We now approach the more interesting part of our subject, the consequence of this religious controversy, and its bearing, manifested by the improvement in conducting the service as observed in each Synagogue, or among the divided congregation. Whether such improvements or innovations on old habits are to be considered justifiable or otherwise, we intend not to touch—we record them as mere historical details, and leave the reader to sustain us, or not, in the opinion we have advanced, that devotional conduct and religious veneration have been thereby promoted.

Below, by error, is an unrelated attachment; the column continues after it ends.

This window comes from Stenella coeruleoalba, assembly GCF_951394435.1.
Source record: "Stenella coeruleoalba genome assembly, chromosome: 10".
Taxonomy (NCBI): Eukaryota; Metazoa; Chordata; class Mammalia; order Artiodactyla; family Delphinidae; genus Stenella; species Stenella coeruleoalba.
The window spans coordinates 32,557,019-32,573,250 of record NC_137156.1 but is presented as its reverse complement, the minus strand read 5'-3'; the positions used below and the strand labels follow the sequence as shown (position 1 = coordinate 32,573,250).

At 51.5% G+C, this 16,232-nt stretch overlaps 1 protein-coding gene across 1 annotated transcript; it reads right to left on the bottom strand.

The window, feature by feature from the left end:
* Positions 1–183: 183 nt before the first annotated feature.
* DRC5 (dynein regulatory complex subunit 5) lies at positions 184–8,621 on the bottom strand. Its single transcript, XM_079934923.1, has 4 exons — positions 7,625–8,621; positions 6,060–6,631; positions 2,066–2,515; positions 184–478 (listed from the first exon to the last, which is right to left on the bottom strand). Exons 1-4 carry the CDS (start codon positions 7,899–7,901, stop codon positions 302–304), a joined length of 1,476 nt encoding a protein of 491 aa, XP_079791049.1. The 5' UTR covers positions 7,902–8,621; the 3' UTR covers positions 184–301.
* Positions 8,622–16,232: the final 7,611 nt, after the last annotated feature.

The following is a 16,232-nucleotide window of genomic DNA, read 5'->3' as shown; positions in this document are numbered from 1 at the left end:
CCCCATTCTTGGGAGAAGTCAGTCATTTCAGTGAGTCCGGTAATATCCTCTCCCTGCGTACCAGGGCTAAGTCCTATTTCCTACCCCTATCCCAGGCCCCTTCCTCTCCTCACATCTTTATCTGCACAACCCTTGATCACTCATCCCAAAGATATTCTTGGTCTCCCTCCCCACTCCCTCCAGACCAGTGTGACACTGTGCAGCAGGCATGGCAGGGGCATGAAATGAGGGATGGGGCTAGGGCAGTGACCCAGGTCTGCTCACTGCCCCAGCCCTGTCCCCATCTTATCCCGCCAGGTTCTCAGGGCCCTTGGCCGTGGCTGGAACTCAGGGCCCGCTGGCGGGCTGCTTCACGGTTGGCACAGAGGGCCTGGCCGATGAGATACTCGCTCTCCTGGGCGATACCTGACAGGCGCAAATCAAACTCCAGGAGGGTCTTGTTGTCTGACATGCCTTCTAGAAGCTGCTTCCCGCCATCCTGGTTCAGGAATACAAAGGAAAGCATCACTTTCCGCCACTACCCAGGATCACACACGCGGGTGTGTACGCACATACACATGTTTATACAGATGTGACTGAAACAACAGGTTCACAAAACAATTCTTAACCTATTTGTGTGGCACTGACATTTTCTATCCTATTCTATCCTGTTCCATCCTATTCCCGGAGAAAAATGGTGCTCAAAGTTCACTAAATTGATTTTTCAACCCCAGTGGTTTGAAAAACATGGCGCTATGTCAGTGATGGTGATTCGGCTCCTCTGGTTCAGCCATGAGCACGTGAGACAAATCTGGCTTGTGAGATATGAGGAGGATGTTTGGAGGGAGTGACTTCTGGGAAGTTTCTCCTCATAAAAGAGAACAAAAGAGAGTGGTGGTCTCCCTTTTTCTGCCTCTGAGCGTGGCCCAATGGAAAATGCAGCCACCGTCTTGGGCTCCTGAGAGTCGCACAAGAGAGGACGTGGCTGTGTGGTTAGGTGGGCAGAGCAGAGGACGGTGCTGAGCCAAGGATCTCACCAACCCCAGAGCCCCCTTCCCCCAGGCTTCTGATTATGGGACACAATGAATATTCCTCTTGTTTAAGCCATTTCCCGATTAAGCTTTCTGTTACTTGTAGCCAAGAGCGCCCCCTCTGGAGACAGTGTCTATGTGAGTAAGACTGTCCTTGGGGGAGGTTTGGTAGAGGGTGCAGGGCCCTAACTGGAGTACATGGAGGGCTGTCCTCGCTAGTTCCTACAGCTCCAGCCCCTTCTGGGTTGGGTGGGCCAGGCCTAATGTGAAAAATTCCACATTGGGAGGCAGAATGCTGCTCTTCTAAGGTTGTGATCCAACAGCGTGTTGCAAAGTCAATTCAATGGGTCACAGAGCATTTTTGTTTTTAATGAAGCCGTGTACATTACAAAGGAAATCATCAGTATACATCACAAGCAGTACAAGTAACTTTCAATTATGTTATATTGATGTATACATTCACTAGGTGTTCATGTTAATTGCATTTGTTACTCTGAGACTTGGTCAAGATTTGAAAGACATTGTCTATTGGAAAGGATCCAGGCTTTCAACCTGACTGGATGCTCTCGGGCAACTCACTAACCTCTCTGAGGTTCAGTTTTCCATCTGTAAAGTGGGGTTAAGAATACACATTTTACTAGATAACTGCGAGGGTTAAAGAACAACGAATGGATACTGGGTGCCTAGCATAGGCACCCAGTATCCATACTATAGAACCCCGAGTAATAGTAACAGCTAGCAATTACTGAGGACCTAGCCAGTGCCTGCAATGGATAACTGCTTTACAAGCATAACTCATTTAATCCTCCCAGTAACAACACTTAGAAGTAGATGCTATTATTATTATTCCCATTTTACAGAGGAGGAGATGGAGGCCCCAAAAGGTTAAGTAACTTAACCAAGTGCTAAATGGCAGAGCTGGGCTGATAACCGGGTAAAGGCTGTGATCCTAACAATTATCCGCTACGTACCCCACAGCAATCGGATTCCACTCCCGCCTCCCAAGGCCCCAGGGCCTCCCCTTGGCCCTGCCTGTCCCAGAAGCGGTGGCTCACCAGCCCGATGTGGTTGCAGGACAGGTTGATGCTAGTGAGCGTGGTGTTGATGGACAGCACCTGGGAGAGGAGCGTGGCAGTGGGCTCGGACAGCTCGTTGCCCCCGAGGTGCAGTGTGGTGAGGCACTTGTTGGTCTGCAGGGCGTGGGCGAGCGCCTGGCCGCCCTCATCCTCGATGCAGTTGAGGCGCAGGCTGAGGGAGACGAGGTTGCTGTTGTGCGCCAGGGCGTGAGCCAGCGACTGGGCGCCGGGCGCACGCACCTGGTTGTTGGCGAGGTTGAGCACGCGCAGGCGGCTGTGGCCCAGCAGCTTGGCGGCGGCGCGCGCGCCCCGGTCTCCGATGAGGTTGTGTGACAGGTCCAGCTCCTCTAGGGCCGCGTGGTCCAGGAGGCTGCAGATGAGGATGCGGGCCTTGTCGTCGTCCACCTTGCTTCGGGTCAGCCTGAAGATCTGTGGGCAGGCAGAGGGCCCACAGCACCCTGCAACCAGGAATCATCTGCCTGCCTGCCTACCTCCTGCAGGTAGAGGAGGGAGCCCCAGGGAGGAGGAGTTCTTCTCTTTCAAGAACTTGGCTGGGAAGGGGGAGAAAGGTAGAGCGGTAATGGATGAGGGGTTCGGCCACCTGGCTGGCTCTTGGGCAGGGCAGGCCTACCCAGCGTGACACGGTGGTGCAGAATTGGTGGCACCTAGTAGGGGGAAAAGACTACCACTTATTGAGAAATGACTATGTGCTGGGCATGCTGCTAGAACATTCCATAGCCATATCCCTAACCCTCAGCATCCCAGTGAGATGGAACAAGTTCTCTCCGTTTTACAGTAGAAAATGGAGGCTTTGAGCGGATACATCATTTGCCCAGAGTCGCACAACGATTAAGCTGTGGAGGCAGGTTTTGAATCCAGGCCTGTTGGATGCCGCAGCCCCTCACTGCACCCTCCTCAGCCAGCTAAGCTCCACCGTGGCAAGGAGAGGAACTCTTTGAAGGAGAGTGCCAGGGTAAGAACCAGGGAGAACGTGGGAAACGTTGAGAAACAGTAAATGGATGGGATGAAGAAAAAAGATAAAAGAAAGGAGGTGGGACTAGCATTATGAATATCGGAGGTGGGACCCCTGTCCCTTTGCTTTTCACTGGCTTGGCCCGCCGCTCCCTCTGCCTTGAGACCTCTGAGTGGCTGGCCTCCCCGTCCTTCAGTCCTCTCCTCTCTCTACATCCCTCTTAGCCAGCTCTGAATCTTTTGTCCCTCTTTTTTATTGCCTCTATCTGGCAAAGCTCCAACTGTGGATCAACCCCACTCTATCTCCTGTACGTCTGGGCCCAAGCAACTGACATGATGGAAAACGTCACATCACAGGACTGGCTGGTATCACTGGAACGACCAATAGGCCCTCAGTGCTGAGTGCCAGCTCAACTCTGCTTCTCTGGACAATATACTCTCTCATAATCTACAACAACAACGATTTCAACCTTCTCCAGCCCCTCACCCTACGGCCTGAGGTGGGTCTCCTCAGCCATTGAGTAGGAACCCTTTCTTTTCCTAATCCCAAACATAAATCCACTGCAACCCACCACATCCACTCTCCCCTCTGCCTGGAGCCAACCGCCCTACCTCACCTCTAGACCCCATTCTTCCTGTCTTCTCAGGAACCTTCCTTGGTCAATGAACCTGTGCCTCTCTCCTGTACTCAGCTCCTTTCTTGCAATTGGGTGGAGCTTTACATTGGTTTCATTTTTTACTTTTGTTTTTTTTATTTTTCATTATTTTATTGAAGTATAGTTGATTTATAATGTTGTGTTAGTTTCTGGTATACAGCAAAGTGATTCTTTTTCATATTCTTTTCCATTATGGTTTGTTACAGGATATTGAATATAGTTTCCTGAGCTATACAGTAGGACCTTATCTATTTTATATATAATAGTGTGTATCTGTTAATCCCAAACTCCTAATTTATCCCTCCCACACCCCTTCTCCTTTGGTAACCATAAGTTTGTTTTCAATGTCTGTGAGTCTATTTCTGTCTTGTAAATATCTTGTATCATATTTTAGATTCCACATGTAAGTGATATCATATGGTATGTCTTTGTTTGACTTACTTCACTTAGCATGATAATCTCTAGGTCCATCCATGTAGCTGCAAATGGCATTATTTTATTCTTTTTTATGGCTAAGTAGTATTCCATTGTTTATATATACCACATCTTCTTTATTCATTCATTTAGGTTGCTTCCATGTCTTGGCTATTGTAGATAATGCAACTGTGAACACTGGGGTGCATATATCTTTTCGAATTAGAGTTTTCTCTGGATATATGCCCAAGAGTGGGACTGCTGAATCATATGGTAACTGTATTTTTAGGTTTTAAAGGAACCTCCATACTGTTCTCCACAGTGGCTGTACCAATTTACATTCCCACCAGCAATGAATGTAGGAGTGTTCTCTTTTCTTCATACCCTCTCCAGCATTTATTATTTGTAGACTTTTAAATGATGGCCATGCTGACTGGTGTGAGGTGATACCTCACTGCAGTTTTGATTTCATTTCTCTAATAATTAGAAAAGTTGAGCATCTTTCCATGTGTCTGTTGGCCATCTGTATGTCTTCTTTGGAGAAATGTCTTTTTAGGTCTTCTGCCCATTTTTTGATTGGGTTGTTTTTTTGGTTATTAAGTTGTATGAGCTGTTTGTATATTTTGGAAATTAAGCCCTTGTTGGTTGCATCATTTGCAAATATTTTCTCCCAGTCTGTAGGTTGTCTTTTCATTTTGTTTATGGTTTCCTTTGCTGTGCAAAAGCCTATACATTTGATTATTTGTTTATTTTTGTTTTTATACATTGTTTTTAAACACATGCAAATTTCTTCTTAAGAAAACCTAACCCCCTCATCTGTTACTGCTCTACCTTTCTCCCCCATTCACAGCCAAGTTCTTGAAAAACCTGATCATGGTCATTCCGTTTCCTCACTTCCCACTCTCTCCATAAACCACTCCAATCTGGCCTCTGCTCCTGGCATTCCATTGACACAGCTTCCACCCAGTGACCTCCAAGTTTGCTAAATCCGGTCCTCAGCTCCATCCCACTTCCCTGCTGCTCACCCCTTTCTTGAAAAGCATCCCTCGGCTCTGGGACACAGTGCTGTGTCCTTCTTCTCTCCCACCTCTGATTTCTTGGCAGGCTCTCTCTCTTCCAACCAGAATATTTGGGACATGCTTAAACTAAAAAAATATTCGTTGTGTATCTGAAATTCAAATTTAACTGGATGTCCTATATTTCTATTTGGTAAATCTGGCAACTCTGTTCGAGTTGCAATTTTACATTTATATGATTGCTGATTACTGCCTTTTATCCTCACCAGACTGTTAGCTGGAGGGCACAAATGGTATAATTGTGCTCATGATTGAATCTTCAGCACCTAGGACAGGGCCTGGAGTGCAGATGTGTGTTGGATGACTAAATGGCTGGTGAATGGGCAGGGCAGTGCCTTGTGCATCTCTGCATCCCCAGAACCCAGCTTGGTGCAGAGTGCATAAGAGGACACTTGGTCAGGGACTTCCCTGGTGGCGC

To the Rev. Mr. Poznanski must be awarded the merit of effecting certain chances in the former mode of worship in the Synagogue. The principal or chief is the use of an organ. A brief synopsis of the service will, we trust, not be considered uninteresting. On the Sabbath eve, the usual form of prayers, adopted by the Portuguese Jews, is preceded by a voluntary on the organ, after which the reader or Hazan deliberately chaunts the Psalm of David, "Give unto the Lord," the congregation accompanying in an under tone. The chapter of Mishnah, "Bamay Mawdlikin," is entirely omitted. He then proceeds in the same tone with the "Lecha Dodee," ending, as usual, with the Kaddish Rabbanan. He pronounces audibly "Mizmor-shir-leyomhashabath;" a Psalm for the Sabbath day. The organ immediately striking up, when the choir, composed of ladies and gentlemen, sings the Psalm, accompanied at pleasure by the congregation, observing regularity and harmony. After which, the reader delivers an impressive and appropriate prayer in the English language. The evening service is continued and said as usual until the commencement of the Yigdal, previous to which another prayer is read in English. taken from the evening service. The choir, with the aid of the organ sing the Yigdal, the congregation joining at pleasure. In conclusion, the reader and congregation rising, the former reads impressively, that portion of the Birchath Cohanim, first in Hebrew and then in English, commencing at "The Lord bless thee, and preserve thee," &c. While the congregation retires, the organ plays a voluntary.